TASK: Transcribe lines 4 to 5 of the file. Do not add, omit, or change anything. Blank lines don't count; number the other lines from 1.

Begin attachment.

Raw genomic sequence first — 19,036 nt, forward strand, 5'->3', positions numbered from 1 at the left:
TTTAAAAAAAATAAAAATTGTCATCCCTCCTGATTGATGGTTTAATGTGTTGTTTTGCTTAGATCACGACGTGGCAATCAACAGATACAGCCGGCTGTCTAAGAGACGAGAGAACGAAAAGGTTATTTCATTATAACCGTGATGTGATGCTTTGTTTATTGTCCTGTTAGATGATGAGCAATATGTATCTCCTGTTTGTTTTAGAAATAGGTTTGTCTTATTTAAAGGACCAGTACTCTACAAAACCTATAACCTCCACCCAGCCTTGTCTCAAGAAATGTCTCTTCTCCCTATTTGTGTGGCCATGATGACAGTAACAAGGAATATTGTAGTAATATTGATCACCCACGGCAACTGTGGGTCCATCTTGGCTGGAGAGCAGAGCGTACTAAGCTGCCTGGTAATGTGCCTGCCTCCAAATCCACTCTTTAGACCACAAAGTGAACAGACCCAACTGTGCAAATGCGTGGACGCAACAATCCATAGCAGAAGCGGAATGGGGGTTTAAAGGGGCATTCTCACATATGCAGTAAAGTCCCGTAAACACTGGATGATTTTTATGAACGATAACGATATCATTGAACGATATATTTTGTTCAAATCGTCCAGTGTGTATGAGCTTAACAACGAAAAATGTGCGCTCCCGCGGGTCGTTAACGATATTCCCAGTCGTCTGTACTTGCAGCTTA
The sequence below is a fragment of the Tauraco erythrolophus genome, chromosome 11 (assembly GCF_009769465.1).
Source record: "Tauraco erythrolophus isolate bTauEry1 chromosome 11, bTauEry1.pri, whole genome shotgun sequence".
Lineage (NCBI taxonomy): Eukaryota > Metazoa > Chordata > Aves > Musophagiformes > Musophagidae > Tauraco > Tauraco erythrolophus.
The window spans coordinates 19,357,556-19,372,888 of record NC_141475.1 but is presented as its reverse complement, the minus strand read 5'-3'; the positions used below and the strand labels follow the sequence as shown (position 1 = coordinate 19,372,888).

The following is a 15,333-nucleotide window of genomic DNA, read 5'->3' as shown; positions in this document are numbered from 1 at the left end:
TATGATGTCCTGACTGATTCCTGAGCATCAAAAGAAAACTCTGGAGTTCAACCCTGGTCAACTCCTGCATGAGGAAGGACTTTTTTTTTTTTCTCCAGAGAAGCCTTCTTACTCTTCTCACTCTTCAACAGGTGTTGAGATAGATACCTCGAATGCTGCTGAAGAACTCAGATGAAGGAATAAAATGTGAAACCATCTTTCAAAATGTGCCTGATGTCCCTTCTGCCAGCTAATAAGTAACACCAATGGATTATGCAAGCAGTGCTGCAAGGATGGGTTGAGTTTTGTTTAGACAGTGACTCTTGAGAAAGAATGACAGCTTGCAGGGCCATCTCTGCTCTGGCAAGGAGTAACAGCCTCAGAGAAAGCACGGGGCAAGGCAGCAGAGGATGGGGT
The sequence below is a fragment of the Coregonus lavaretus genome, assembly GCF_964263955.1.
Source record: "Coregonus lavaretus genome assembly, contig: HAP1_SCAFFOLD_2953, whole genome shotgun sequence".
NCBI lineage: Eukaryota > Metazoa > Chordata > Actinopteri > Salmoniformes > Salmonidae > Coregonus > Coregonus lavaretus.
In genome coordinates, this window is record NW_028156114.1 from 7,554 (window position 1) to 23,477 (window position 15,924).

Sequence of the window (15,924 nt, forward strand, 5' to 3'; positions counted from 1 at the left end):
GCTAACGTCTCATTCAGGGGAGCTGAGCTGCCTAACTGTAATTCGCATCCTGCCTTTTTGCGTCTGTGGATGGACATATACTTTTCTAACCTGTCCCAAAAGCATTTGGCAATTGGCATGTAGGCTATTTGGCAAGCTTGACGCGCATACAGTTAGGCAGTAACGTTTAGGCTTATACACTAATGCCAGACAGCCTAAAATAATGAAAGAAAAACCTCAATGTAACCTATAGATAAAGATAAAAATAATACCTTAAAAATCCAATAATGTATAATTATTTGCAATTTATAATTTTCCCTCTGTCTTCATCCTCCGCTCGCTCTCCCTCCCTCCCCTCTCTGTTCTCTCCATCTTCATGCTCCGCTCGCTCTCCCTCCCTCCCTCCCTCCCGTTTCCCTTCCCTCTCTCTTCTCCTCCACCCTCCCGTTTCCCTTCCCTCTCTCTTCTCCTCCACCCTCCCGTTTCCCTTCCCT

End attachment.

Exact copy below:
Source record: "Tauraco erythrolophus isolate bTauEry1 chromosome 11, bTauEry1.pri, whole genome shotgun sequence".
Lineage (NCBI taxonomy): Eukaryota > Metazoa > Chordata > Aves > Musophagiformes > Musophagidae > Tauraco > Tauraco erythrolophus.